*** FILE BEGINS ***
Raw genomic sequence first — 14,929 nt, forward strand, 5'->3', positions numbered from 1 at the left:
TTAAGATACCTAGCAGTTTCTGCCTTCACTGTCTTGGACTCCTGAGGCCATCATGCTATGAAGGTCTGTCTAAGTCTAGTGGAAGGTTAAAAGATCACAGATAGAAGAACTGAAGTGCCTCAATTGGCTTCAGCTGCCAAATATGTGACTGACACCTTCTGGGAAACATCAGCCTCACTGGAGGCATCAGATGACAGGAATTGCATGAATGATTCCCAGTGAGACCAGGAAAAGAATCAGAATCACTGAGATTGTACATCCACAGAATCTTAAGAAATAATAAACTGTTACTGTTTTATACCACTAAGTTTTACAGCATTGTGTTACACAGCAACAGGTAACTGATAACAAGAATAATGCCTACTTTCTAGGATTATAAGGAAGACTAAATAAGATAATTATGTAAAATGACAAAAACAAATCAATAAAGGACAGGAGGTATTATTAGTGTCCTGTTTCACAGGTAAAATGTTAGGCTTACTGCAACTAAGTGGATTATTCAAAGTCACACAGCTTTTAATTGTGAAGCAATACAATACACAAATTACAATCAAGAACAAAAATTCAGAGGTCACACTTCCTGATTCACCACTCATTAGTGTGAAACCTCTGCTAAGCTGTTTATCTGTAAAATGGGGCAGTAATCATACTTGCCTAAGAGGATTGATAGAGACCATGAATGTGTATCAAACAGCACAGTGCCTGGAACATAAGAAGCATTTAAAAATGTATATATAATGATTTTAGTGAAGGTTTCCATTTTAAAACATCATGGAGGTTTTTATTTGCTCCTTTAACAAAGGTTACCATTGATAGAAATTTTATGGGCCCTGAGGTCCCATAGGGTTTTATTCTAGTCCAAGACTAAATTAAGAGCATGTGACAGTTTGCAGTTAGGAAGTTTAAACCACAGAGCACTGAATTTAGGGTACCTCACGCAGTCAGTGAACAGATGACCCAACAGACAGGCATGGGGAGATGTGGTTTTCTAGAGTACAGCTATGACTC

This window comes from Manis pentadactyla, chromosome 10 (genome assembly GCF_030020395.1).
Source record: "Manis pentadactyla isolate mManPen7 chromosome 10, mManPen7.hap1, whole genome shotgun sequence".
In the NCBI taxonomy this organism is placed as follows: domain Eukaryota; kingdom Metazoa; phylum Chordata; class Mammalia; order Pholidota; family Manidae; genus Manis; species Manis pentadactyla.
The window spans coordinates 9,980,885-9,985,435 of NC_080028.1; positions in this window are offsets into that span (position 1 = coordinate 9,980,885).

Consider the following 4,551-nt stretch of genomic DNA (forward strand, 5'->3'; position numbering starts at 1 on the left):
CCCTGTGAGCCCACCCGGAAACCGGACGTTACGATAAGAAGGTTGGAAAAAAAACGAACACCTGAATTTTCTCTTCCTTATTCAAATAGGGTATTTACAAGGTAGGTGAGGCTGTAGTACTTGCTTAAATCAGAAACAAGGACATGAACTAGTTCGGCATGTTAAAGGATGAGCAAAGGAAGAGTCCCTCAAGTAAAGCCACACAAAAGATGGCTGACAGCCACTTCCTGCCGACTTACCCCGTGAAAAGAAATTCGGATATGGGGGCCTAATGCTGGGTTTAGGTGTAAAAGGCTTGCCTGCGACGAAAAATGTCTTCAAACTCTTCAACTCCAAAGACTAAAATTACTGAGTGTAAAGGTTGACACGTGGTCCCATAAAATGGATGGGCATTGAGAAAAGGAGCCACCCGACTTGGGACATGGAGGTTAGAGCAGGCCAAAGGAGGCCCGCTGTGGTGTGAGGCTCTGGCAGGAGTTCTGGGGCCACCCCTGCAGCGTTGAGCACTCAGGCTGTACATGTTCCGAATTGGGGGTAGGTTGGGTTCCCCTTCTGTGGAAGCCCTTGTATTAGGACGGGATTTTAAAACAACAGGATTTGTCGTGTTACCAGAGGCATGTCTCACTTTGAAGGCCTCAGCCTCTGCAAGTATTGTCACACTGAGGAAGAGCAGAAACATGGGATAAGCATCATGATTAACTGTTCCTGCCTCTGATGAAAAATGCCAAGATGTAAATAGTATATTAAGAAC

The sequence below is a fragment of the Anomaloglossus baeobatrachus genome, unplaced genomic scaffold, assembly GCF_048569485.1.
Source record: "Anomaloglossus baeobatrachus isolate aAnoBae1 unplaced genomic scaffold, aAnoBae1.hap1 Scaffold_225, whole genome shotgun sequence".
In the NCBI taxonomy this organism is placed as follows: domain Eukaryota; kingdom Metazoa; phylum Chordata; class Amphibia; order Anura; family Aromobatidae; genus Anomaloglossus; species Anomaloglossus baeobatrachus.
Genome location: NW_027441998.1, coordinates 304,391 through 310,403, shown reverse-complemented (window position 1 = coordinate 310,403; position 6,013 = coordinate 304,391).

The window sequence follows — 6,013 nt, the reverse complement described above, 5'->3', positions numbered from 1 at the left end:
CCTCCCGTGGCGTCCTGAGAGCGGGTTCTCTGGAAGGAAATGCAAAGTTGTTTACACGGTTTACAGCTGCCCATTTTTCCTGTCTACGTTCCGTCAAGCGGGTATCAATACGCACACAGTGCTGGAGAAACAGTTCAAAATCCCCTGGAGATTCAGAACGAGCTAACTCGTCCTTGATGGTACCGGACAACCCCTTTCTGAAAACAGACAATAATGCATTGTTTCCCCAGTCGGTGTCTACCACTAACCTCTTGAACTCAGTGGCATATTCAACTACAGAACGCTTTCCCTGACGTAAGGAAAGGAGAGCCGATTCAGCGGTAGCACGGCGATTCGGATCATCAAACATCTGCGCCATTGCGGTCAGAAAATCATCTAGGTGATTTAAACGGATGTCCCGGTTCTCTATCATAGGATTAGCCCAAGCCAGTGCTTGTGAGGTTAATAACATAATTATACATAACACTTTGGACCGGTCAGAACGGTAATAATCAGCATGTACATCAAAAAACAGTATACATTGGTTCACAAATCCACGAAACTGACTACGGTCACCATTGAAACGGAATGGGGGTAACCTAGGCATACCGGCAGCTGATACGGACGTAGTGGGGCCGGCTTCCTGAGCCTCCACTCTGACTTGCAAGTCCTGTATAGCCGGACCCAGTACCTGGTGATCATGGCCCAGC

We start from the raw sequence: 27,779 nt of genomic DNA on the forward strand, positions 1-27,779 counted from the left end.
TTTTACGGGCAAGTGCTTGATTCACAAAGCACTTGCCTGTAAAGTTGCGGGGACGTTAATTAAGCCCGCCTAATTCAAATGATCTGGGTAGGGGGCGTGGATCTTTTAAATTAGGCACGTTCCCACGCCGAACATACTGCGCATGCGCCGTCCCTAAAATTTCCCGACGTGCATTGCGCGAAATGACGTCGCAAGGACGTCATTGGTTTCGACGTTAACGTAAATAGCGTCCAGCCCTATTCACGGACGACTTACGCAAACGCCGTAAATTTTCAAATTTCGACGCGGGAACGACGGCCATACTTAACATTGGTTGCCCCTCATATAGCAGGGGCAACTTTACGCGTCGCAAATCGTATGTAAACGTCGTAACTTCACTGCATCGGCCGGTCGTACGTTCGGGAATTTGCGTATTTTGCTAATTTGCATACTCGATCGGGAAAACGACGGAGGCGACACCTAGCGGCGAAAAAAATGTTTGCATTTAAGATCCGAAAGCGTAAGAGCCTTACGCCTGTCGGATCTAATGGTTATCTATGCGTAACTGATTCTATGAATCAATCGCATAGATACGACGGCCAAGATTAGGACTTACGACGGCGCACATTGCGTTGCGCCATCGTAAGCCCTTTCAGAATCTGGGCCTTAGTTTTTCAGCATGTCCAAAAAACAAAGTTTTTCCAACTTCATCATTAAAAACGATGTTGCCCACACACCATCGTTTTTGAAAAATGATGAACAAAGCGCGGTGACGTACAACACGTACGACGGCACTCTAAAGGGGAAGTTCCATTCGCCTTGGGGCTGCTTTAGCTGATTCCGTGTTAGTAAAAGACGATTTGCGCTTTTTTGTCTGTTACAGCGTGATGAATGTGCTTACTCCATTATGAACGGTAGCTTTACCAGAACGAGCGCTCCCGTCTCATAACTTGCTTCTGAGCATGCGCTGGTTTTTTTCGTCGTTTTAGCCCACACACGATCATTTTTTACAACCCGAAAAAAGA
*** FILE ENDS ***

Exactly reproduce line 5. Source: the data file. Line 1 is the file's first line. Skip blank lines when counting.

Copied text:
In the NCBI taxonomy this organism is placed as follows: domain Eukaryota; kingdom Metazoa; phylum Chordata; class Mammalia; order Pholidota; family Manidae; genus Manis; species Manis pentadactyla.